At Half Acres Academy, the national curriculum is taught in units of work. Where possible, opportunities for cross-curricular links are used to give a meaningful context for the learning and to allow the children to apply basic skills: maths, writing and reading. Teachers make it explicit to children that they are learning science skills and that they are being ‘scientists’.
We cover the objectives set out in the Programmes of Study in the National Curriculum. Our curriculum is based on the acquisition of knowledge, skills and vocabulary with a focus on children knowing more and remembering more. With clear progression across year groups, as demonstrated in the progression grid, this allows children to revisit and recap prior learning in order to embed skills and knowledge; also to support and challenge all children. This allows children by the end of year 6 to have the scientific skills to be successful in secondary school.
In science lessons, we mix the content knowledge and investigation skills needed to solve science problems and make decisions based on what they have learned. Our lessons also allow the children to practise their maths and English whilst developing reasoning, problem-solving and social skills.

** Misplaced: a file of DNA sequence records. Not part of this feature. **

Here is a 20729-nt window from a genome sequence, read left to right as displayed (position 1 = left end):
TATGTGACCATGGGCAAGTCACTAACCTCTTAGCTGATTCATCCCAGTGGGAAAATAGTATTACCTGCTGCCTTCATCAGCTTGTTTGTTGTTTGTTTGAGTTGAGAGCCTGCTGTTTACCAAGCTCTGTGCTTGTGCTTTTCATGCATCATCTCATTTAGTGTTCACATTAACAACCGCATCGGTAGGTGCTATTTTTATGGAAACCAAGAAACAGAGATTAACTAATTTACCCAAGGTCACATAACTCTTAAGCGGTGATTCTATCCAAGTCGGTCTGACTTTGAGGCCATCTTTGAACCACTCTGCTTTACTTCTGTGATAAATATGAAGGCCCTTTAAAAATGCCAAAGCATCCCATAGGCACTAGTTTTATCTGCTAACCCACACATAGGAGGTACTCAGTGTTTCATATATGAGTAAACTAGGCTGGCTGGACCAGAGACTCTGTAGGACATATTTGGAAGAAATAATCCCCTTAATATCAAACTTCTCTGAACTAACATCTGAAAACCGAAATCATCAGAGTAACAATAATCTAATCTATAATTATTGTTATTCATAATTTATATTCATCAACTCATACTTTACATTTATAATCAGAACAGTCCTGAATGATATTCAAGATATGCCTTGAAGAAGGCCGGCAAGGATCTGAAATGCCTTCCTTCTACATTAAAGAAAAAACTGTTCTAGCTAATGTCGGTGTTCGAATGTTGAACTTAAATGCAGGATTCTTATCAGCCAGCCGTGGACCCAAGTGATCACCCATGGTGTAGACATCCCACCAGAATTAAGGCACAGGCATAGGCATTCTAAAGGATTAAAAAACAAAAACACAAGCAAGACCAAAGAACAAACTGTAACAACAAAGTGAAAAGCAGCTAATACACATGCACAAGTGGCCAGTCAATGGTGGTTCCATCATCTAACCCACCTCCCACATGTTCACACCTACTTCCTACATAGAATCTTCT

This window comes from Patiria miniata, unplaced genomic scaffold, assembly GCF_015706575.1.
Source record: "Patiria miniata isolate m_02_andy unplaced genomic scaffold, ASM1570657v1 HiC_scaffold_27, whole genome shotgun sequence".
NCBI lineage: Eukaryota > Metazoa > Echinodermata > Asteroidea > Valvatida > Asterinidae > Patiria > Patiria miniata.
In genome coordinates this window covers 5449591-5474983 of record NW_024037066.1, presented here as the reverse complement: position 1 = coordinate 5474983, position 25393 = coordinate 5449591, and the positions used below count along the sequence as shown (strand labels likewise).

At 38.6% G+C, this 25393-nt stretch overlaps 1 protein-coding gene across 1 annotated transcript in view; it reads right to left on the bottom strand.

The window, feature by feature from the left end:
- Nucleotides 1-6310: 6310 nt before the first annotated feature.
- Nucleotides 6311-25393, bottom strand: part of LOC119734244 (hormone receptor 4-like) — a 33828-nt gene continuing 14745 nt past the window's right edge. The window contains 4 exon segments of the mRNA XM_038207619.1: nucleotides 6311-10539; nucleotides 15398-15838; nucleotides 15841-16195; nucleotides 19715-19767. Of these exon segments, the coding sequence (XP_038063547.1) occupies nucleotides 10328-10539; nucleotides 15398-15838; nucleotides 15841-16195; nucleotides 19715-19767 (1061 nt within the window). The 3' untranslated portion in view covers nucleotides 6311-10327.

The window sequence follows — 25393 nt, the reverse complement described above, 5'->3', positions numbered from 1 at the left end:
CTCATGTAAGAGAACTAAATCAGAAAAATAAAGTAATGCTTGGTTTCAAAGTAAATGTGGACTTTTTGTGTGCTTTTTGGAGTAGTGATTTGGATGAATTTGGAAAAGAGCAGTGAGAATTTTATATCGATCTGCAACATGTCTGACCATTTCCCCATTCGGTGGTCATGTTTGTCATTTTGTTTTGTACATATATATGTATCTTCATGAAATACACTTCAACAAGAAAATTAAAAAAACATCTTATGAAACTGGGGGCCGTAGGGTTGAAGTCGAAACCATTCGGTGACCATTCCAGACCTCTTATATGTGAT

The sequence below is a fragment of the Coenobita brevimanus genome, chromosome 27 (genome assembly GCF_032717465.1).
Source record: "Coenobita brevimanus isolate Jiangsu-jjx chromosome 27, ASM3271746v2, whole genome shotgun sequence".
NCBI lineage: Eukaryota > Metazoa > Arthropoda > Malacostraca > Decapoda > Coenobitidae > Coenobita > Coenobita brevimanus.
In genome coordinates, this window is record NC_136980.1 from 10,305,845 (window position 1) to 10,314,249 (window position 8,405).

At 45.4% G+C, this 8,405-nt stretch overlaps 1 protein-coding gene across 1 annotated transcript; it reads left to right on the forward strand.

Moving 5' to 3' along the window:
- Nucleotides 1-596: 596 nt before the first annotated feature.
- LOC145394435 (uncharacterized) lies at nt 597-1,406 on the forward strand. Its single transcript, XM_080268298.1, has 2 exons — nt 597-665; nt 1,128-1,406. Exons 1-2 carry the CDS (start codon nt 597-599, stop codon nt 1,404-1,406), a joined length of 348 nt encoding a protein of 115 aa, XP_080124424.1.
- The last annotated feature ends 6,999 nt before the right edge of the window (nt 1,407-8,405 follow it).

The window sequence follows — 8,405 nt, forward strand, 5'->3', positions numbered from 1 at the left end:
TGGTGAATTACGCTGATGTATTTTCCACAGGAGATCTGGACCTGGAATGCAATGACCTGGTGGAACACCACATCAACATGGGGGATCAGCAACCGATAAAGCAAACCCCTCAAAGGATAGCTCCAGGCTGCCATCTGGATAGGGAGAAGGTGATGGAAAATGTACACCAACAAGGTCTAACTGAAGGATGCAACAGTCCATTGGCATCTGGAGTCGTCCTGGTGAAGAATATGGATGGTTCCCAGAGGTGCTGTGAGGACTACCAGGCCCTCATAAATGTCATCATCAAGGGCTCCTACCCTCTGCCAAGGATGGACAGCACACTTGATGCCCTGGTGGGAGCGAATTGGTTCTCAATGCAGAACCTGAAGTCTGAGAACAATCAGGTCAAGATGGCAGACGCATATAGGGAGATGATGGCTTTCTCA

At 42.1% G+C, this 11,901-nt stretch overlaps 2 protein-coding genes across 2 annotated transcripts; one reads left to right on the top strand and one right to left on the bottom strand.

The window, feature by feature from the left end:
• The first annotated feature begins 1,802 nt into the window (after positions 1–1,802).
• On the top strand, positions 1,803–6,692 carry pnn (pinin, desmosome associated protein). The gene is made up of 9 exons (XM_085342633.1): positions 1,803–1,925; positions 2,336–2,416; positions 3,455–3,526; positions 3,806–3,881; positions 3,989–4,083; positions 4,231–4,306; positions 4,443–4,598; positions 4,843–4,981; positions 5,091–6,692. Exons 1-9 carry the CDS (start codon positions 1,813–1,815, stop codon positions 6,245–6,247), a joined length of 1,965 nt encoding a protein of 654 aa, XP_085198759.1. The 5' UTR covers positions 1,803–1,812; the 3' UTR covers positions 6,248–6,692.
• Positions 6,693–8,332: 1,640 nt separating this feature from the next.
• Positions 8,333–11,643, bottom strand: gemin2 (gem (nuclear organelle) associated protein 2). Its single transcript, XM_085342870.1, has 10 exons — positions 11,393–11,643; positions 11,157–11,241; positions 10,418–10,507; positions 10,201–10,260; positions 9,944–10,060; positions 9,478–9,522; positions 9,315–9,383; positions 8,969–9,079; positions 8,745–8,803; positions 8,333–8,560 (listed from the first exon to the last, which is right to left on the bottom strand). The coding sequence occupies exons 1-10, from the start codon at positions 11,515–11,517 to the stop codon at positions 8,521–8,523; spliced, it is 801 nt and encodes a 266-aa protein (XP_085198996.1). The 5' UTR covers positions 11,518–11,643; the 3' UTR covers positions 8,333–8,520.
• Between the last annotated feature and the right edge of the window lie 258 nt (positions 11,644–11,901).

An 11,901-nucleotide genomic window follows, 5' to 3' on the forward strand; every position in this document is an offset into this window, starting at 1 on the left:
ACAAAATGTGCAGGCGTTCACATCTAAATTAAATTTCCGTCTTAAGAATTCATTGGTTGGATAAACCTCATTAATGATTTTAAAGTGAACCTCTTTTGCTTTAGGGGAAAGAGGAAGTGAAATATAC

The lessons include practical activities that mean the children are working, hands-on, with real-life models or representations where possible; these lessons link science concepts to everyday life so the children can understand the world around them in a scientific way. During investigations and experiments, there are a range of equipment to use to allow the children to work as scientists.
Each classroom has a science working wall that shows the vocabulary and visual aids needed for the current topic. Within the lesson, a brief quiz is held to see if the children have remembered prior learning and can recall science vocabulary and definitions.
In order to build on the children’s understanding and to further embed and support our teaching, we bring in visitors, have class trips and hold workshops when it suits the topic.
Staff assess the children during lessons and at the end of a unit: they fill in a science assessment sheet which focuses and those working below and those at greater depth giving more information about the problems seem to be. This ensures the pitch of lessons is well matched to need and that, by the end of each key stage, required content within the National Curriculum is adequately covered to prepare pupils for the next phase.
Work scrutiny shows the vocabulary knowledge and skills taught and, as they move through the key stages the progression in these areas. Work recorded on SEESAW shows practical work and the creative ways in which the lessons have been taught. The assessment sheets completed at the end of a term are shared with the subject leader and are passed up at the end of the year to allow the next teacher to address any weaknesses and they show that the children know more and remember more. Pupil voice indicates that children enjoy learning science, they are enthusiastic about investigations and they can demonstrate a growing understanding of the concepts over time and that they know more and remember more.